As a practicing child psychiatrist, I agree with some of B.K. Eakman’s points regarding psychotropic medications (Cultural Revolutions, May) but not with the main thrust of her argument.

Before the mid-1950’s, there were no effective treatments for mental illness.  None.  Psychotherapy was, of course, in full flower, and psychoanalytical theorists (Freud and his followers) ruled the field.  Unfortunately, their practices were largely oriented to the “worried well.”  The state hospitals were crammed full of the severely psychotically ill who suffered terribly.  When the first antipsychotic drug, chlorpromazine, and first antidepressant, imipramine, appeared, the results were so startling that thousands of patients were able to be discharged from mental hospitals.

These early drugs work well to this day, but they (like all drugs) have side effects.  Thus science (and, yes, that includes pharmaceutical corporations) has strived to find drugs that might work better with fewer, or less bothersome, side effects.  The Prozac generation of antidepressants came along in the late 80’s.  The big improvement over the older drugs is the relative lack of danger in case of overdose.  They also cause fewer “nuisance” side effects, such as weight gain.  Whether they can cause what we shrinks call “behavioral disinhibition” is a matter of debate.  I’ve never had a patient who was taking these drugs kill someone, but I have, occasionally, seen an increase of temper or aggressive behavior.  Generally, you can spot this, change the dosage or the drug, and all is well.

The argument that, because the Harrises and Klebolds of the world all seem to be on meds, meds must be bad holds no logic.  I use and will continue to use psychotropic drugs in my practice so long as I believe that they help people and that the risk of harm is low.  That ratio of good versus bad has to be strongly weighted in favor of the positive.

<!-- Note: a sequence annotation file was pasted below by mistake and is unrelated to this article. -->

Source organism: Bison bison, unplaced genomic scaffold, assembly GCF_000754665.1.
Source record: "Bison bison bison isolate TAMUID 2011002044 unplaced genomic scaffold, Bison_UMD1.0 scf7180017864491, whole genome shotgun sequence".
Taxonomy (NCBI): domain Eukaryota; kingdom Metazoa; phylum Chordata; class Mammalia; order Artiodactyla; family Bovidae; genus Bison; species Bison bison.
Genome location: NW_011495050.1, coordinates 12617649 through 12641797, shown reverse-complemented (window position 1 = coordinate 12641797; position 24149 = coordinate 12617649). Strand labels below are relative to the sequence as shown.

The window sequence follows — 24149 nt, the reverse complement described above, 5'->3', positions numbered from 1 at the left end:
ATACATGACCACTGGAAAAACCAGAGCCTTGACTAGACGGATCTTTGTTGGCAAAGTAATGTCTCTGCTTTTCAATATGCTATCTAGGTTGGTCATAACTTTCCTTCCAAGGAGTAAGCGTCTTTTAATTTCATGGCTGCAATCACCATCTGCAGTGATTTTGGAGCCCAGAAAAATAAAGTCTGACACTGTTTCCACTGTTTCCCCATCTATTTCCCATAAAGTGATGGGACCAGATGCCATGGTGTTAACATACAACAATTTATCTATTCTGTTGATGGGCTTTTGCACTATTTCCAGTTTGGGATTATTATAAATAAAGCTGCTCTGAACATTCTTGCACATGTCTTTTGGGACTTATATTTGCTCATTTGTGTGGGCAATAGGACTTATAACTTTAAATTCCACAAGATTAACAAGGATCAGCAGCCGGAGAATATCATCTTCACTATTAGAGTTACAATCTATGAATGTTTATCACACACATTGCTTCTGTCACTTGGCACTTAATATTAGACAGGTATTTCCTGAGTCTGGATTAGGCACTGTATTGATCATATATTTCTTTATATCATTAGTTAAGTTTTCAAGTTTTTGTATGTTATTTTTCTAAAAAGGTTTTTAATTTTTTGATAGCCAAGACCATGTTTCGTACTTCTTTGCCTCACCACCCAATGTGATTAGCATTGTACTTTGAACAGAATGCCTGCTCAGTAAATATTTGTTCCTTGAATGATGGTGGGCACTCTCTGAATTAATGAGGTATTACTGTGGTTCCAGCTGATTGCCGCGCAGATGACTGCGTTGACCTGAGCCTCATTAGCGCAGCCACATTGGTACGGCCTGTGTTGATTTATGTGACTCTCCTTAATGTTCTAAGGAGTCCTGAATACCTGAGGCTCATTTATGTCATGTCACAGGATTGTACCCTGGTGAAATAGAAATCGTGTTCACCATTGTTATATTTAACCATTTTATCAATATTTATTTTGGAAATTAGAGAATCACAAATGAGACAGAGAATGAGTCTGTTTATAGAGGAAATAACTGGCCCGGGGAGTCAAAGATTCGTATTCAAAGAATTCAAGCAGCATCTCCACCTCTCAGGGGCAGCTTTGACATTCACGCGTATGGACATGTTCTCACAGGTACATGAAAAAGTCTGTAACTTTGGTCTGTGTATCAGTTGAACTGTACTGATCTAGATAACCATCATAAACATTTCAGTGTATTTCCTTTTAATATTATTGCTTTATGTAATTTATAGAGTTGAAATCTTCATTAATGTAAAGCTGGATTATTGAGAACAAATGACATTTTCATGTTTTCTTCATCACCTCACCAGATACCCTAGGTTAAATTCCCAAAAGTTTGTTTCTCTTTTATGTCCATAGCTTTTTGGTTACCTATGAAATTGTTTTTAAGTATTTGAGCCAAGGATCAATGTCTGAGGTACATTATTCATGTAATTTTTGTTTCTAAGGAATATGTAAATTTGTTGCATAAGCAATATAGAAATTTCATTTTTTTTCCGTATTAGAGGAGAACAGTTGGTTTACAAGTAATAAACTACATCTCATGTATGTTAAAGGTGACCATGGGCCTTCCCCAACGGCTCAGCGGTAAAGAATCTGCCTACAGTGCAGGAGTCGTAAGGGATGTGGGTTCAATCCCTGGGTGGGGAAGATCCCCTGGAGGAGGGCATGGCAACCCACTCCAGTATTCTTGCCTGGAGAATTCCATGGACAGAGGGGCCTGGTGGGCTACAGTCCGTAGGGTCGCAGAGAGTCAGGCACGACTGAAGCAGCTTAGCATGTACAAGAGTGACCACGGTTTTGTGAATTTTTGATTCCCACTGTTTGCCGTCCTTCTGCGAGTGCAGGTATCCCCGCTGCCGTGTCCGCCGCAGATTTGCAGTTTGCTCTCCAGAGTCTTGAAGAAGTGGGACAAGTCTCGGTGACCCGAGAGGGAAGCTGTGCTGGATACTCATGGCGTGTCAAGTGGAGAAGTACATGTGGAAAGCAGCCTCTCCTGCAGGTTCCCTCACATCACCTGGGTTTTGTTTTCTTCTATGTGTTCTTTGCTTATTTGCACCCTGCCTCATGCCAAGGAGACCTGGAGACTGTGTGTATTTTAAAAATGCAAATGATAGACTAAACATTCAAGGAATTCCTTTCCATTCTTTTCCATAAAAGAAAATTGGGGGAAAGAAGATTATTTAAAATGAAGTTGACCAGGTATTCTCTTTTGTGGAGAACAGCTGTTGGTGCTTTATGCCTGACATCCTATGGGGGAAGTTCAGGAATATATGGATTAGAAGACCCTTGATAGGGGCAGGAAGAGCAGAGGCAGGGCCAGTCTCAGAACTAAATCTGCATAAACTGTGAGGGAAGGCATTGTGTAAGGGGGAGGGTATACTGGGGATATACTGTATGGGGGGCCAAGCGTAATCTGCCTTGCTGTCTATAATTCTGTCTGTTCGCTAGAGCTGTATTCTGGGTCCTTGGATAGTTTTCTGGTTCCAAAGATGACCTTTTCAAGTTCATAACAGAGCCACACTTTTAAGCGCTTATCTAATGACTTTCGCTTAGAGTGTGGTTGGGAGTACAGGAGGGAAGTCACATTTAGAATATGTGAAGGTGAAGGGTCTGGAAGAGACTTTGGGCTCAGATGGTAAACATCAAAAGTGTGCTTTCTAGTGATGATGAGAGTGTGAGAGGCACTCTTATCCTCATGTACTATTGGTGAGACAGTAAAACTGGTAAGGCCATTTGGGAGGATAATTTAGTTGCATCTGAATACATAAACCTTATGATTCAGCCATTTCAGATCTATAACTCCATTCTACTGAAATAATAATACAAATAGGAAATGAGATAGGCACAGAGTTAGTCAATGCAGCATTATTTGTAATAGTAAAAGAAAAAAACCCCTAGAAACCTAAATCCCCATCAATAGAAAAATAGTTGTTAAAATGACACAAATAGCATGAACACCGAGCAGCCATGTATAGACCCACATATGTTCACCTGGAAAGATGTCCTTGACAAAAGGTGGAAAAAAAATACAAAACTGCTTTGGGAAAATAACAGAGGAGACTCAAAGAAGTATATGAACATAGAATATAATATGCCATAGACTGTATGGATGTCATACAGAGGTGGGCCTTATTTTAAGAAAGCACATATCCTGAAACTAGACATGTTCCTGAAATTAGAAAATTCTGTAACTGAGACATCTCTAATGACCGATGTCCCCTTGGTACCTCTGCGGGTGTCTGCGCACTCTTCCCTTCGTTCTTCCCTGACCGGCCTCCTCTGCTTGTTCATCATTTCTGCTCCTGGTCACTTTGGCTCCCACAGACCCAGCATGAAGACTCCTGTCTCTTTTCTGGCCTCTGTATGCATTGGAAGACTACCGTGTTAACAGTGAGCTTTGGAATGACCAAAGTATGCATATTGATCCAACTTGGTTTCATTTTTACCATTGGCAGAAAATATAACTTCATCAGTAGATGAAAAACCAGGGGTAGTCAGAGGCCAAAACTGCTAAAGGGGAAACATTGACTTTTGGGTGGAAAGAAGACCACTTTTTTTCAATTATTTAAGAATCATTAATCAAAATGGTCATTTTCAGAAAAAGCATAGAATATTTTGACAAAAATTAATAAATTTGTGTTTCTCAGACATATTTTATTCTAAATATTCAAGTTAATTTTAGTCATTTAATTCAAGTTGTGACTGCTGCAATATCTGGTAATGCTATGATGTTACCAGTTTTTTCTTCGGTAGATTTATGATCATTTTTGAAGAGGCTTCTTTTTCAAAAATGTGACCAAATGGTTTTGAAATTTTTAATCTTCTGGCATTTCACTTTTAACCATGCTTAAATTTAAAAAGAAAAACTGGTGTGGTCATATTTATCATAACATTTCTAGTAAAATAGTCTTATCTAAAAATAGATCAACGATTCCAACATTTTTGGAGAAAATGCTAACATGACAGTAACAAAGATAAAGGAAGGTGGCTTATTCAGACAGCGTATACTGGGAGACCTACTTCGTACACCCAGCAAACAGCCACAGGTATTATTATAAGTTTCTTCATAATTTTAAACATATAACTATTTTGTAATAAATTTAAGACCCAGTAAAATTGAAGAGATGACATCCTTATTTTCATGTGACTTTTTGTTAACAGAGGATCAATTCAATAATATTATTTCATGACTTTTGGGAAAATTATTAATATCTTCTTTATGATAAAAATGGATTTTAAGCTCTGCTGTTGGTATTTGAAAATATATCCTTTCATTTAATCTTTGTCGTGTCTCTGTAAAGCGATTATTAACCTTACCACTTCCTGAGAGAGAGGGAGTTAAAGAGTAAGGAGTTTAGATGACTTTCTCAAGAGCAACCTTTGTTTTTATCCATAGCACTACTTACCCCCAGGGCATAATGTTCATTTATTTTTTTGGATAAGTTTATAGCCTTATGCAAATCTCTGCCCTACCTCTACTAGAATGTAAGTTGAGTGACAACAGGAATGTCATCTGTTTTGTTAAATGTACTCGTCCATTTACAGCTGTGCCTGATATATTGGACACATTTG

I read a lot of conservative publications and, in general, detect an undertone of hostility toward psychiatry.  This may reflect more on the type of people in the specialty than what we psychiatrists actually do.  I would estimate that 25 percent of my colleagues are homosexual; only five percent, Christian; and the vast majority, left-liberal in political view.  This undoubtedly has some impact on the way in which they practice psychiatry.

Unfortunately, mental illness is very real and needs treatment.  Within the realm of medicine, psychiatry is a low-prestige, relatively low-income specialty, and, politics aside, there are a lot of honest, hard-working physicians trying to help their patients with whatever will work best.

        —Mitch Parsons, M.D.
Edmonton, Alberta

Mrs. Eakman Replies:

If Dr. Parsons finds “an undertone of hostility” towards psychology and psychiatry among conservatives, and if he notes that many of his colleagues tend to be politically liberal and sexually confused, this is not surprising.  The politically left-leaning, in my experience, tend to prefer a quick fix to the arduous, long-term challenge of dealing with life experiences, which requires a certain strength of character.